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Lobby: Name winner of ‘PepeaNaFinje’ lottery

NEWS
By Paul Wafula | November 10th 2018

A consumer’s lobby group has given the betting regulator seven days to respond to the controversy surrounding the ghost winner of an aircraft lottery.

The Consumers Federation of Kenya (Cofek) said it was concerned about the ‘PepeaNaFinje’ lottery in which it was claimed that the winner will have the prize of a jet (aircraft).

“That winner is yet to be made public. It is wrong. This is a fraud that must, with immediate effect, be unmasked and perpetrators brought to book,” a letter signed by Cofek’s Secretary General Stephen Mutoro to Kimani Kung’u, chairman of the Betting and Licensing Board reads in part. The letter was copied to Attorney General Paul Kihara.

The letter follows an investigation by The Standard into the cloud of uncertainty that hangs on the winners of the lottery published last week.

Cofek said it was invoking provisions of Article 35 of the Constitution to demand that information about names of the company, directors and addresses be provided. “We hereby write to demand... that the board show cause why it should not be prosecuted for failing accountability test and/or engaging in potential collusion with the licensee(s) to defraud the unsuspecting public,” Mr Mutoro wrote.

It also wants the board to publish on its website all winners of all licensed gaming and lotteries.  

The lottery was run by Silicon Solutions Limited, which came into the betting space with a bang, literally promising the sky.

For just Sh50 the firm headquartered in Westlands sold to thousands of gamblers the dream of winning their own private plane, a Beechcraft Baron 58 aircraft.

And that plane was not all that the lucky winner of the mega jackpot would get. The winner was also promised a cool Sh2 million, perhaps to help them fuel for their first ride to the Coast.

The Beechcraft Baron 58 is a light, twin-engine piston aircraft developed by an American company. It is marketed as a small business plane but is mostly used by private operators.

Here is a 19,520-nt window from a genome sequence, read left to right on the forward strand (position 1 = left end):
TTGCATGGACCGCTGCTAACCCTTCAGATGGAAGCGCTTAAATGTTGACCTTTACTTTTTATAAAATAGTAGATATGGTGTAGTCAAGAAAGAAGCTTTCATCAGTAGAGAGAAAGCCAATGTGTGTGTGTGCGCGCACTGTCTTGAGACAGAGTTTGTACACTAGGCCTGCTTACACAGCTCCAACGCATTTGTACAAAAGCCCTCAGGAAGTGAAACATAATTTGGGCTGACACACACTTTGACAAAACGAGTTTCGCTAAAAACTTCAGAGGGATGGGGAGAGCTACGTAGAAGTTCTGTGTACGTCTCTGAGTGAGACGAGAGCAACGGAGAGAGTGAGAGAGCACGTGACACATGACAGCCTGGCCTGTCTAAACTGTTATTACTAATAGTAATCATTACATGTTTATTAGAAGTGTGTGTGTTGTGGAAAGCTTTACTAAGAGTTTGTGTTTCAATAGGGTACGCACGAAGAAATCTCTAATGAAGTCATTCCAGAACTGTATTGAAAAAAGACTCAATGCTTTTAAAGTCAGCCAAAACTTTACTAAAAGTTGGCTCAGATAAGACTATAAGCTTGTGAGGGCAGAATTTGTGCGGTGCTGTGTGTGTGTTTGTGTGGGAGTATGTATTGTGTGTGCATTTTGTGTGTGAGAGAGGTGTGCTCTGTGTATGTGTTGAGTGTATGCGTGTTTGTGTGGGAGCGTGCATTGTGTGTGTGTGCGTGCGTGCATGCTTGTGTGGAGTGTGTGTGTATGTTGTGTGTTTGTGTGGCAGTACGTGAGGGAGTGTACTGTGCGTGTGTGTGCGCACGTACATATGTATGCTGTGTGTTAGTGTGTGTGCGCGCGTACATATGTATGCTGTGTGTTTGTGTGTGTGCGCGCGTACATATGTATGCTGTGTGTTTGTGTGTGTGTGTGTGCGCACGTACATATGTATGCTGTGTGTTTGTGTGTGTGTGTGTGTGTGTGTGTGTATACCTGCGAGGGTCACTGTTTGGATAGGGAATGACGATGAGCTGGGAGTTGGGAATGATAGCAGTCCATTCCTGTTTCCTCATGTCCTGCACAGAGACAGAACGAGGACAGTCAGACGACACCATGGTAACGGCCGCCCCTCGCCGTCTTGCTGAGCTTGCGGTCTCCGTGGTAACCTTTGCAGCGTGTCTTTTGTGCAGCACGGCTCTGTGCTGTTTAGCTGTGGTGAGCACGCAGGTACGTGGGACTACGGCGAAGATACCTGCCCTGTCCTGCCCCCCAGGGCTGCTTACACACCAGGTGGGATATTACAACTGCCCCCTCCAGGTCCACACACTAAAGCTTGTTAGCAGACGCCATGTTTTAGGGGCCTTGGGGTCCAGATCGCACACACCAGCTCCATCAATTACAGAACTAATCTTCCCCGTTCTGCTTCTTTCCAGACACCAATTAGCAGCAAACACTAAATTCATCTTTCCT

But it went silent a day before the final draw and it has never made public who the winner was. It has also been evasive and has not responded to our questions on the lottery. A search at the company registry showed the firm has three shareholders, James Ndirangu Kamau who holds 100 shares; Kamunyu Kimani Daniel 500 shares and Mwaniki Ronald Kimani, 100 shares. We contacted Mr Kimani who asked us to visit the firm’s head office in Westlands.

He said he had already left the company. But he later asked us to send him an email and to copy it to the firm’s official address to get us the answers. However, more than 10 days later, the firm is yet to respond.  

This paper asked the firm to share the terms and conditions of the lottery given that its website has been suspended.

It also wanted answers on whether or not the firm bought the aircraft to award the winner or if it never had any aircraft in the first place. We wanted to know registration details of the aircraft and proof that actually anyone won it.

The Standard also wanted to know why the winners were not publicised as was the case with its other winners of the smaller prizes in the build up to the final draw. We also wanted contacts of the winners to interview them as well as if the firm had an independent auditor who oversaw the process in line with betting practices.   

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